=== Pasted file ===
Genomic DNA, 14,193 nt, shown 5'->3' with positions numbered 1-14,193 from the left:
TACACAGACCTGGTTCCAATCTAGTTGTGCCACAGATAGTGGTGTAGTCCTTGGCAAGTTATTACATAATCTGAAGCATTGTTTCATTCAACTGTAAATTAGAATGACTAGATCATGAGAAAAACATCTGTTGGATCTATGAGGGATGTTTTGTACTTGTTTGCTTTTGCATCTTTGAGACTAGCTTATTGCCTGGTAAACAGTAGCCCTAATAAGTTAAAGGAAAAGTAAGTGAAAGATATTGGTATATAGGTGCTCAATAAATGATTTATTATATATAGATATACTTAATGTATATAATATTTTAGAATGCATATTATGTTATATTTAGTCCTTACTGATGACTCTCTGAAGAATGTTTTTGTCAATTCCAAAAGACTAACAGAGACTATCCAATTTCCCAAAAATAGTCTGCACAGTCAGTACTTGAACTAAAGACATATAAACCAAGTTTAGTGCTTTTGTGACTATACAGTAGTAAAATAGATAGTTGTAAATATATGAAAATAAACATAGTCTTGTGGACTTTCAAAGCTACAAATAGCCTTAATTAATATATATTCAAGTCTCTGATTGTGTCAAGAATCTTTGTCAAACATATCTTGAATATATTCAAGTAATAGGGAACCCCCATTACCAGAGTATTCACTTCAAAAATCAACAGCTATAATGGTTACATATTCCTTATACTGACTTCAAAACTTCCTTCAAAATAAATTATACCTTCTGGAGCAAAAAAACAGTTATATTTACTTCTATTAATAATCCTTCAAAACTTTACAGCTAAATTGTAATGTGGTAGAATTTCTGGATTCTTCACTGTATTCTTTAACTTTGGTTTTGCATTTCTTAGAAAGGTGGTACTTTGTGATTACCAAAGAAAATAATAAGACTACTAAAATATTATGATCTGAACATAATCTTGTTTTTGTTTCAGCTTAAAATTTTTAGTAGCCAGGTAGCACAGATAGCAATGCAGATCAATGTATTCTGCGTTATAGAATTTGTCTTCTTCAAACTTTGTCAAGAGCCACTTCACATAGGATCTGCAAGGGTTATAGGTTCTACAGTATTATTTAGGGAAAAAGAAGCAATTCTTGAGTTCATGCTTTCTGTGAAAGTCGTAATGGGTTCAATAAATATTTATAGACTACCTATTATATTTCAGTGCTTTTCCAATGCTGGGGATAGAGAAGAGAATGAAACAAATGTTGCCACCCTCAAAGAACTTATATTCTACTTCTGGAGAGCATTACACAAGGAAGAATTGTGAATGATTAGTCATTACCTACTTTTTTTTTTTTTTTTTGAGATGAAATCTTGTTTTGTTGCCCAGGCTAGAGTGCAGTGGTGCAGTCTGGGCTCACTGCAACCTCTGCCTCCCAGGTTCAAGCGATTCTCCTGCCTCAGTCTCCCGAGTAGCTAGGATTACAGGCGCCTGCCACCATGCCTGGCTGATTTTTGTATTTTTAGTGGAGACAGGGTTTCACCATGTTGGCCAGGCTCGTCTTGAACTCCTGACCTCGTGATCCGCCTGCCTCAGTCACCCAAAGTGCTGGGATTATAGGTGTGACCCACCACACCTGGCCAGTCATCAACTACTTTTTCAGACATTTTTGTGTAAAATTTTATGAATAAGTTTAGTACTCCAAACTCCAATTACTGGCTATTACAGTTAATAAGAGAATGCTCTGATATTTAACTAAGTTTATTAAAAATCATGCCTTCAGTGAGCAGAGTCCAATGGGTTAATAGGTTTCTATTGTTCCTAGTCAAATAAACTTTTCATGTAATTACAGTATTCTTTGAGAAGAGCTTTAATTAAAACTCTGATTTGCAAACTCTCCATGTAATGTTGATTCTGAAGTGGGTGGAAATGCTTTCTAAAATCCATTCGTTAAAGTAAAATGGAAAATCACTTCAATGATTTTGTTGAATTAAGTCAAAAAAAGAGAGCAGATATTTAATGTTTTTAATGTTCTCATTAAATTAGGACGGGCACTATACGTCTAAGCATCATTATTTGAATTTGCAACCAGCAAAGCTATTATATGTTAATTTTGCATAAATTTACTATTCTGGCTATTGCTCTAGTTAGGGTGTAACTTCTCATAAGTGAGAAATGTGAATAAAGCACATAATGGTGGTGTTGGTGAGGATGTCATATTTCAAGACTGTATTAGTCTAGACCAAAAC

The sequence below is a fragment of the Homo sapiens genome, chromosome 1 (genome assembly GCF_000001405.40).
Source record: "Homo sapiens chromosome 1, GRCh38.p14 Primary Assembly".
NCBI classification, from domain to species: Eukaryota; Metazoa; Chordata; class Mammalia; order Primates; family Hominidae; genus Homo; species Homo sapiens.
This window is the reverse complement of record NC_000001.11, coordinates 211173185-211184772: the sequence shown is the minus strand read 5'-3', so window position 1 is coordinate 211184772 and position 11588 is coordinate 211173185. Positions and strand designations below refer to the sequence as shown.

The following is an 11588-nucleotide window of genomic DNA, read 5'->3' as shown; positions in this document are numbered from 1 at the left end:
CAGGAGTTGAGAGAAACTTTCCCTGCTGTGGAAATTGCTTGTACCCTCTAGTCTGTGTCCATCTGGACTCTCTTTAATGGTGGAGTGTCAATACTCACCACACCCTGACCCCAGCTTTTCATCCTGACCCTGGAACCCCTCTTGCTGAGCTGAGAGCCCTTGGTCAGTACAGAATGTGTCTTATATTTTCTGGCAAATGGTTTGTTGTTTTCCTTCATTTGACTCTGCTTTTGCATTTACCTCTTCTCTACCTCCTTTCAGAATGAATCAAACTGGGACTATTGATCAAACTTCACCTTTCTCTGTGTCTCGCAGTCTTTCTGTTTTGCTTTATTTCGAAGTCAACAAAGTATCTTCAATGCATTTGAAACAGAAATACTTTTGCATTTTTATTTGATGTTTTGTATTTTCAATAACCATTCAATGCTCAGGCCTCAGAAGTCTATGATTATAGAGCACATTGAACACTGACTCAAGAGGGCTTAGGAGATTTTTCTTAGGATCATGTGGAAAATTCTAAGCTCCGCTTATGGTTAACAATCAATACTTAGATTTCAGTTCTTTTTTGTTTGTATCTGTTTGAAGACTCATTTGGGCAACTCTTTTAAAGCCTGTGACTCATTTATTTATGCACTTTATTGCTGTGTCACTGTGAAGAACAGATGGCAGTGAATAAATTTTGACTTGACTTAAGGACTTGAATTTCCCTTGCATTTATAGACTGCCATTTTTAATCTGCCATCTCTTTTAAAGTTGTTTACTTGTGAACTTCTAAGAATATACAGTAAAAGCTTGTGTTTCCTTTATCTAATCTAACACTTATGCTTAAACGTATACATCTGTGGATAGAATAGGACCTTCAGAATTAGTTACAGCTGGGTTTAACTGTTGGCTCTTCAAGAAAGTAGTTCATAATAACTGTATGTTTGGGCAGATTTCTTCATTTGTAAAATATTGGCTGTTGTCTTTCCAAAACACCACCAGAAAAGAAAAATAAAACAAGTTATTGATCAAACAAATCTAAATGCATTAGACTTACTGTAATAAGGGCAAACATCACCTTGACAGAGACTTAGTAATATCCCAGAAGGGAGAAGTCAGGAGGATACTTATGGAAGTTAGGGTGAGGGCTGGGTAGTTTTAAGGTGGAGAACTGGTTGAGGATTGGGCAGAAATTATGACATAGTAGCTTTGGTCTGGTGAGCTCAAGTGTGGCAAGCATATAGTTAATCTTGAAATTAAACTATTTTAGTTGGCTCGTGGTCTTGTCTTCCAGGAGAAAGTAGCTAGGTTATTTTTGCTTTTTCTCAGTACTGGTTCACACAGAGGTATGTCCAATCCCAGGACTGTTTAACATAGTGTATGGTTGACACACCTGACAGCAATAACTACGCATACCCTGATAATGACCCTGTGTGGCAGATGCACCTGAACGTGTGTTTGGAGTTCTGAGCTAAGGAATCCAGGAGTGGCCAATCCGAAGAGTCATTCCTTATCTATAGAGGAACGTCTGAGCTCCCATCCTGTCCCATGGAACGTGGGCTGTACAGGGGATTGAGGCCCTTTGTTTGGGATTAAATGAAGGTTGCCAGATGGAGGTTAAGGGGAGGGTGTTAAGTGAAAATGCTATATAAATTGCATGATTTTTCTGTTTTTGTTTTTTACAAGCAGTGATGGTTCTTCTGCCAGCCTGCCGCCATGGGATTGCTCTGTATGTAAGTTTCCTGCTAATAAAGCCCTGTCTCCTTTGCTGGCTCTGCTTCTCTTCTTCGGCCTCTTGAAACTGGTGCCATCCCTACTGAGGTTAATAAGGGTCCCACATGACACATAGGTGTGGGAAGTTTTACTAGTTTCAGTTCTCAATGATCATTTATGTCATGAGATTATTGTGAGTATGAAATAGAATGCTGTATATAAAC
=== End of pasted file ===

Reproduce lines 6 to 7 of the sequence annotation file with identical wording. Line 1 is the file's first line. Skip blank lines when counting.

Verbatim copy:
This window is the reverse complement of record NC_000001.11, coordinates 211173185-211184772: the sequence shown is the minus strand read 5'-3', so window position 1 is coordinate 211184772 and position 11588 is coordinate 211173185. Positions and strand designations below refer to the sequence as shown.

The following is an 11588-nucleotide window of genomic DNA, read 5'->3' as shown; positions in this document are numbered from 1 at the left end: